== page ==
Every first Wednesday of the month, the Smithsonian Research Institute hosts a public lecture (free admission). Scientific experts are invited to share the results of their researches in the different programs of the Smithsonian Institute (Panama). This institute, if I may say, is the world’s most renowned tropical studies center nowadays. These lectures provide an extraordinary opportunity for the public. A fair and most needed way of “giving back” in the form of valuable information. I highly recommend attending one of these lectures. Please contact tejadas@si.edu for more information about the monthly schedule.
 
Dr. Ingrid Parker was the guest speaker for August. Dr. Parker is a professor at the University of California, and an associate researcher at the Smithsonian Institute She has been studying the caimito (Chrysophyllum cainito) in Panama for over ten years. The caimito is a tree native to tropical rainforests in the American continent. It can grow up to 20 meters, and it is commonly planted as a fruit tree in rural areas. There are different names for the caimito, as used on the different regions where it grows: cainito, cayumito, star apple, golden leaf tree, abiaba, pomme de lait, estrella, aguay…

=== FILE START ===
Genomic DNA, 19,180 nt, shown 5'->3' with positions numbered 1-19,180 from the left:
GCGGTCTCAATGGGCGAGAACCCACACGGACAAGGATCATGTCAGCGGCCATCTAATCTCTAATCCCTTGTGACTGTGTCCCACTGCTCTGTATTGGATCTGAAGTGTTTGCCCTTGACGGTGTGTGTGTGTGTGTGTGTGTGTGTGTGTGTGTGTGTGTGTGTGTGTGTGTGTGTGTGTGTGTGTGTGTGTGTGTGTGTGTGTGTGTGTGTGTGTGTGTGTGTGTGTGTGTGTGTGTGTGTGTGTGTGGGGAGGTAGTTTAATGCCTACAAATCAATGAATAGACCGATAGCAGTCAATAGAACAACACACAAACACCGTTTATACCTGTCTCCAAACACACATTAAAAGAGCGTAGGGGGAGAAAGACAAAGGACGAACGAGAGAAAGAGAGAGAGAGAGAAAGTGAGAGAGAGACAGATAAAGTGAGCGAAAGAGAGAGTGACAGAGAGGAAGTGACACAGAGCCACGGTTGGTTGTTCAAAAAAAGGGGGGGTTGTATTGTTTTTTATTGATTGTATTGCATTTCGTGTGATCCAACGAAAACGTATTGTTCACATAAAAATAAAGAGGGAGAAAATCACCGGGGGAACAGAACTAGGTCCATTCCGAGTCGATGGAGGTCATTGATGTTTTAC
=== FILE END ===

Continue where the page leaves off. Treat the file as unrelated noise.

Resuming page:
Dr. Parker was kind enough to share the 2016 report she submitted to the Ministerio del Ambiente (the Ministry of Environment of Panama). It is important to say that all these biology researches require a permit and the subsequent submission of a report. I will try to summarize this report.
 
“The process of domestication is understudied and poorly known for many tropical fruit tree crops,”* according to Dr. Parker. “Ours is the first study about the process of domestication of the caimito tree.”
 

Photo: Forest and Kim Starr / CC BY 2.0

She conducts her research in the area of Camino del Oleoducto (also known as Pipeline Road, Parque Nacional Soberanía), Parque Natural Metropolitano, and Camino Viejo de Gamboa (also known as Old Gamboa Road), and in Ciudad del Árbol (City of Trees). On each of these sites, the researcher and her assistants conduct a tree census and monitor the growth and survival of these trees. They also record any predation problems affecting the trees. The researcher strongly states: “We do not cut down any trees.”